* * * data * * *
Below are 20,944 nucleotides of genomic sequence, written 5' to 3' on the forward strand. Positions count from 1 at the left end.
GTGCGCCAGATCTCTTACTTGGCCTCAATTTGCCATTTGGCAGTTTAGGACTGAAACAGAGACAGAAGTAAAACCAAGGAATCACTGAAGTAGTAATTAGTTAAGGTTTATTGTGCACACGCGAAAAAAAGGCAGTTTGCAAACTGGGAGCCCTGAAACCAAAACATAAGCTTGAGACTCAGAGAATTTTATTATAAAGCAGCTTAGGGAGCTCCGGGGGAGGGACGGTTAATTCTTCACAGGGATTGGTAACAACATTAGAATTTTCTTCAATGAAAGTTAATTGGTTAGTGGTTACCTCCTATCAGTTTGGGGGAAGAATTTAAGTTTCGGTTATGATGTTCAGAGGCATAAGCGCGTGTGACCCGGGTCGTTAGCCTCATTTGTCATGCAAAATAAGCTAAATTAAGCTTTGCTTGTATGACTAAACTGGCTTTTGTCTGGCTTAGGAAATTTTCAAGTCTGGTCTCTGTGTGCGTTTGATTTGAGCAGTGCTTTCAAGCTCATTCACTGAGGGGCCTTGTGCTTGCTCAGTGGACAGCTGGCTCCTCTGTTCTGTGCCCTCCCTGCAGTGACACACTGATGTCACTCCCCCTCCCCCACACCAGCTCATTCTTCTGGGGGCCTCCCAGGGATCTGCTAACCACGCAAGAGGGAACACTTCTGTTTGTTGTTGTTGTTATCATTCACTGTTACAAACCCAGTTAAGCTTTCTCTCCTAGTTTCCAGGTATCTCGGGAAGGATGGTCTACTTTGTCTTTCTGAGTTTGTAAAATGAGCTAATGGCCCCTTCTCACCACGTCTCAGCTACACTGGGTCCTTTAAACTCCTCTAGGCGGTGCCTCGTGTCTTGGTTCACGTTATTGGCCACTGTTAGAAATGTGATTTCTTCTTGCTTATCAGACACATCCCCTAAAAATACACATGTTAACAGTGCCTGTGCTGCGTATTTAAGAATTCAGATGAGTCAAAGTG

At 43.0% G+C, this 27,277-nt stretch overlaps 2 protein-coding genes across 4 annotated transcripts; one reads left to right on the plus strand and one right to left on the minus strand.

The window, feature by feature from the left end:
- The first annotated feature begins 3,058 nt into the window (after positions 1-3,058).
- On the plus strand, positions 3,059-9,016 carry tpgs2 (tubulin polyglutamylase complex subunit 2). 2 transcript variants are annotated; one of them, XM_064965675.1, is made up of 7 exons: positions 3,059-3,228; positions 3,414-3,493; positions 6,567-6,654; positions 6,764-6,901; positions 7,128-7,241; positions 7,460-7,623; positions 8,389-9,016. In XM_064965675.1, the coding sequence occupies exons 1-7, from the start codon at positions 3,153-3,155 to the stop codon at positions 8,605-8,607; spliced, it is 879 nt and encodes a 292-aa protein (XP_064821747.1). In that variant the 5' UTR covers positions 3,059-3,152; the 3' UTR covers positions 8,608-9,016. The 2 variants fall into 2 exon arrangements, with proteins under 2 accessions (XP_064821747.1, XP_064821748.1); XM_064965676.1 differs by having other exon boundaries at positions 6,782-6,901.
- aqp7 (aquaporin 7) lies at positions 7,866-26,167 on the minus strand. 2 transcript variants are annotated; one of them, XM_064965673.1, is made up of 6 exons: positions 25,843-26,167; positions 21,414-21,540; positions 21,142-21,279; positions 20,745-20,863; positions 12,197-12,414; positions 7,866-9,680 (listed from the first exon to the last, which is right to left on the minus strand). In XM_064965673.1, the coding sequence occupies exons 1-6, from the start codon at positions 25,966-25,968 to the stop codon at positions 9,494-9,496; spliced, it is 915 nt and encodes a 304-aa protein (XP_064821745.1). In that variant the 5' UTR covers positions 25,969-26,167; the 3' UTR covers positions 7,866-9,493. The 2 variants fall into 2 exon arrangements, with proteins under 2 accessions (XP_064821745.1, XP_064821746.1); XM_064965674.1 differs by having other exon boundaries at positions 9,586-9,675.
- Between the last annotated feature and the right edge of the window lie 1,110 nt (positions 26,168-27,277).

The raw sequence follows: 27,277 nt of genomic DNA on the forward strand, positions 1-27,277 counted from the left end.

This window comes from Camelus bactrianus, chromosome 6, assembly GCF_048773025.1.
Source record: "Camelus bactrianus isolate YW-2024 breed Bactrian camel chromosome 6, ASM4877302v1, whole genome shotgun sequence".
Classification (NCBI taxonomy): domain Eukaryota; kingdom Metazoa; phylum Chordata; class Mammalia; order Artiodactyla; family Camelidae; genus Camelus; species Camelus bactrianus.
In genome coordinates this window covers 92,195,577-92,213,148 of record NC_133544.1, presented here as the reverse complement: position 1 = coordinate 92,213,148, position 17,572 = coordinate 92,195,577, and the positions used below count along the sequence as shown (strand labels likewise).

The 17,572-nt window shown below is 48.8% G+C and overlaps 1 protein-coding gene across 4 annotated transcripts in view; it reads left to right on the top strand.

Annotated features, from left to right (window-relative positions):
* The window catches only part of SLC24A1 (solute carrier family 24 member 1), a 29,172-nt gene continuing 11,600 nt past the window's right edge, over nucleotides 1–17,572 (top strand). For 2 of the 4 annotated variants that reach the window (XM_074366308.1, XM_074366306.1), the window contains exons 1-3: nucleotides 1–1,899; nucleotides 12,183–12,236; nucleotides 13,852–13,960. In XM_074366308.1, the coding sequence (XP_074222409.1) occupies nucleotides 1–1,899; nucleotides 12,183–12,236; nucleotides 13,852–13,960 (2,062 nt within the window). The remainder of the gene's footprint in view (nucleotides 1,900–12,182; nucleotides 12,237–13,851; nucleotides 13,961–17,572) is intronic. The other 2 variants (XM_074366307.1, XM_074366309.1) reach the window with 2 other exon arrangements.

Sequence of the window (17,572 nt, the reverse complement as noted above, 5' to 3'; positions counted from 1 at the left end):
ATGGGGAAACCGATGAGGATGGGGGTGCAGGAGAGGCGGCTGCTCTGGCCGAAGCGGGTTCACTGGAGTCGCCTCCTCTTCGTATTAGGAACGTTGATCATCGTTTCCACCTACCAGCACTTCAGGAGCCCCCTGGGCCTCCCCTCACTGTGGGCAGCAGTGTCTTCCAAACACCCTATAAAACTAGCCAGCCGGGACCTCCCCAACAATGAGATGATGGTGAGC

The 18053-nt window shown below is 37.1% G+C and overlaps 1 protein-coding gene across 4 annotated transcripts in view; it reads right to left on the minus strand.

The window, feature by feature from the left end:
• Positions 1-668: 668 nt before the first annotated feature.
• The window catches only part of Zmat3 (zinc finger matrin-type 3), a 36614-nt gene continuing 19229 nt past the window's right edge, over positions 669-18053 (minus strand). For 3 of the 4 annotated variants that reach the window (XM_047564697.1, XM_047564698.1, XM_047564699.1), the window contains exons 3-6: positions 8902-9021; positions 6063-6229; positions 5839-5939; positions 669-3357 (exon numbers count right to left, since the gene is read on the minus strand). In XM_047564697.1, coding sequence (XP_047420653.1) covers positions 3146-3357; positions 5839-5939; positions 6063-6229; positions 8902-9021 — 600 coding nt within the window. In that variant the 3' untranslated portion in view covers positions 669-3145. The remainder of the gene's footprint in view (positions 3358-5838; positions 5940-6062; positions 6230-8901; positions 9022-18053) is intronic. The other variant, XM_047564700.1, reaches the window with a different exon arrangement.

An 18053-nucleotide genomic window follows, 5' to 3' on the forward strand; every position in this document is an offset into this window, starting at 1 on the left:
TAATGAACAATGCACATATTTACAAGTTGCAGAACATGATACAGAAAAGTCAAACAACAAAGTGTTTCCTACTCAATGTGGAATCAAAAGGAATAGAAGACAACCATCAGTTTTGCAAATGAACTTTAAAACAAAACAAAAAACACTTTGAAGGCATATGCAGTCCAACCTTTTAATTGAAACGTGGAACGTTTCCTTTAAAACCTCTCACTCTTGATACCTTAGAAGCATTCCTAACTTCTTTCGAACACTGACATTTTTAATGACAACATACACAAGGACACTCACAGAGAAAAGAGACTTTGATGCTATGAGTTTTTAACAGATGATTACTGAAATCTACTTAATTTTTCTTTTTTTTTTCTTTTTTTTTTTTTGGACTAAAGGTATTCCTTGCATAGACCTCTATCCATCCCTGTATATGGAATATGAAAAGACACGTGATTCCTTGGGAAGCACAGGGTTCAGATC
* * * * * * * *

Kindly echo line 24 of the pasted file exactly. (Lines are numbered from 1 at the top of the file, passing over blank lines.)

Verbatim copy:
TAATGAACAATGCACATATTTACAAGTTGCAGAACATGATACAGAAAAGTCAAACAACAAAGTGTTTCCTACTCAATGTGGAATCAAAAGGAATAGAAGACAACCATCAGTTTTGCAAATGAACTTTAAAACAAAACAAAAAACACTTTGAAGGCATATGCAGTCCAACCTTTTAATTGAAACGTGGAACGTTTCCTTTAAAACCTCTCACTCTTGATACCTTAGAAGCATTCCTAACTTCTTTCGAACACTGACATTTTTAATGACAACATACACAAGGACACTCACAGAGAAAAGAGACTTTGATGCTATGAGTTTTTAACAGATGATTACTGAAATCTACTTAATTTTTCTTTTTTTTTTCTTTTTTTTTTTTTGGACTAAAGGTATTCCTTGCATAGACCTCTATCCATCCCTGTATATGGAATATGAAAAGACACGTGATTCCTTGGGAAGCACAGGGTTCAGATC